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Dozens killed in airstrike on bakery in Hama

Dec. 23, 2012 5:14 P.M. (Updated: Dec. 28, 2012 11:17 P.M.)
By: Erika Solomon
BEIRUT (Reuters) - Dozens of people were killed and many more wounded in an air strike that hit a Syrian bakery where a large crowd was queuing for bread on Sunday, activists said.

If confirmed, it would be one of the deadliest air strikes of Syria's civil war.

"There is no way to really know yet how many people were killed. When I got there, I could see piles of bodies all over the ground. There were women and children," said Samer al-Hamawi, an activist in the town of Halfaya. "There are also dozens of wounded people."

Rami Abdelrahman, of the Syrian Observatory for Human Rights, also said the death toll was still very unclear:

"From looking at the videos, I expect the death toll to be around or above 50, and not higher than 100. But for now I am keeping my estimate at dozens killed, until we have more information."

Halfaya, in the central province of Hama, had been seized by rebels last week in a push to seize new territory in their 21-month-old revolt against President Bashar Assad,

Another activist said residents picking through the bodies were still determining which were wounded and which were dead.

Hamawi, who spoke via Skype, uploaded a video of the scene that showed dozens of dust-coated bodies lined up near a pile of rubble beside a concrete building with blackened walls.

Screams could be heard in the video as some men rushed to the scene on motorcycles and other residents limped away. Dozens of dead bodies could be seen.

The authenticity of the video could not be immediately verified, as the government restricts access into Syria.

Activists said more than a thousand people had been lined up at the bakery in Halfaya. Shortages of fuel and flour have made bread production erratic across Syria, and bread lines are often hours long.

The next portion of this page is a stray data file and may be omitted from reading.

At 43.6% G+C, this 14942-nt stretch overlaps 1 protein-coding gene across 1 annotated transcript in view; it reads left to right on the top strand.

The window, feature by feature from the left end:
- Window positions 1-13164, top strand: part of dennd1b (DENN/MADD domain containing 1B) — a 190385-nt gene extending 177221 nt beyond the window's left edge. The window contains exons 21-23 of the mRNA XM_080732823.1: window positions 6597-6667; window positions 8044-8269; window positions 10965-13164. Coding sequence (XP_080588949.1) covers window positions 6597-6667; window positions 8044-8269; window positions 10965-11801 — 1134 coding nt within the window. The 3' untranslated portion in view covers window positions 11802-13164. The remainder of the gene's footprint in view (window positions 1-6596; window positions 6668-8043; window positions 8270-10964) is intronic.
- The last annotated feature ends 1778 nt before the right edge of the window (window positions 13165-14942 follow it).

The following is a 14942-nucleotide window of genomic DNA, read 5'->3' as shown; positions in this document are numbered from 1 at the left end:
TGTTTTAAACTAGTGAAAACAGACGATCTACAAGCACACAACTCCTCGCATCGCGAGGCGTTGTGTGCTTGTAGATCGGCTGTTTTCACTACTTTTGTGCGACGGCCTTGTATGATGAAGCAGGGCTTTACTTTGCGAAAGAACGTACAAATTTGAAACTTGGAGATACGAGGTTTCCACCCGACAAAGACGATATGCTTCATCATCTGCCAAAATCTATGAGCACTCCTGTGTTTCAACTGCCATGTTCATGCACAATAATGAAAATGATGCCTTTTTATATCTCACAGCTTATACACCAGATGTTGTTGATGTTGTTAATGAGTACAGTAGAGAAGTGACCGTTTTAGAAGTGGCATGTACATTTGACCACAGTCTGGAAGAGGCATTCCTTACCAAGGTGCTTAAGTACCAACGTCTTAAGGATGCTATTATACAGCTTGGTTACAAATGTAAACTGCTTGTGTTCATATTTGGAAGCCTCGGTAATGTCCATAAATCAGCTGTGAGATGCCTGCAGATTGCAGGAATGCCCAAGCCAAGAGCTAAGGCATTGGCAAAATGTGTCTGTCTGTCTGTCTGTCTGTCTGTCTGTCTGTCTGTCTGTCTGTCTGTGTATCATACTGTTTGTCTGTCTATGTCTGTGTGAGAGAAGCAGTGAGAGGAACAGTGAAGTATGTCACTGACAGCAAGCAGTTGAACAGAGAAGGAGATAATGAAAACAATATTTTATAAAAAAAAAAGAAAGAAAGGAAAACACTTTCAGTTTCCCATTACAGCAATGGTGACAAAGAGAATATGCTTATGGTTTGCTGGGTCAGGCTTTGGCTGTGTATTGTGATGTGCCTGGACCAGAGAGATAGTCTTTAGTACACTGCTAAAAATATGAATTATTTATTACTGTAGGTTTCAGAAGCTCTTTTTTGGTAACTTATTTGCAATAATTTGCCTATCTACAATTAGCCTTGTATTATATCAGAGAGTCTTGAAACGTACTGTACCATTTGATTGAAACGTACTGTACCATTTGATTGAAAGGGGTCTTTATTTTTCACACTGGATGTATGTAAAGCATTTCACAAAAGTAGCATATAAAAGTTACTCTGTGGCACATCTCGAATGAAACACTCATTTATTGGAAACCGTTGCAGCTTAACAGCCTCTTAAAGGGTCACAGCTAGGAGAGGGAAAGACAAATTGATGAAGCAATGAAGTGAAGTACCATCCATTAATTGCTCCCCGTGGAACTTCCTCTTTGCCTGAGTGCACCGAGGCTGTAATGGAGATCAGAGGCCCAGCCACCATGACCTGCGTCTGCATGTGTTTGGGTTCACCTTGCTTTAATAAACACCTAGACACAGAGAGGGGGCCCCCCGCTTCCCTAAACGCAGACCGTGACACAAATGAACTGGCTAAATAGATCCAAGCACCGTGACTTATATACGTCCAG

Activists say more than 44,000 people have been killed in the 21 months since the eruption of anti-Assad protests, inspired by the Arab Spring revolutions in Tunisia, Egypt and elsewhere.

Western powers and some Arab countries have repeatedly demanded that Assad step down.

Mainly Sunni Muslim rebels are fighting on the edge of the capital Damascus and expanding southwards from their northern strongholds in the provinces around Aleppo and Idlib.

But Assad, who is from the Alawite minority linked to Shi'ite Islam, has branded the rebels as terrorists and responded with artillery, air strikes and -- according to NATO, which is stationing anti-missile defences in neighbouring Turkey -- with Scud-type missiles.

Earlier on Sunday, Syria's information minister distanced the government from comments by the vice president that neither the rebels nor Assad's forces could win the civil war.

The foreign minister of Russia, one of Syria's main allies, said on Saturday that the conflict had reached stalemate, and that Assad would not yield to international efforts to persuade him to quit.
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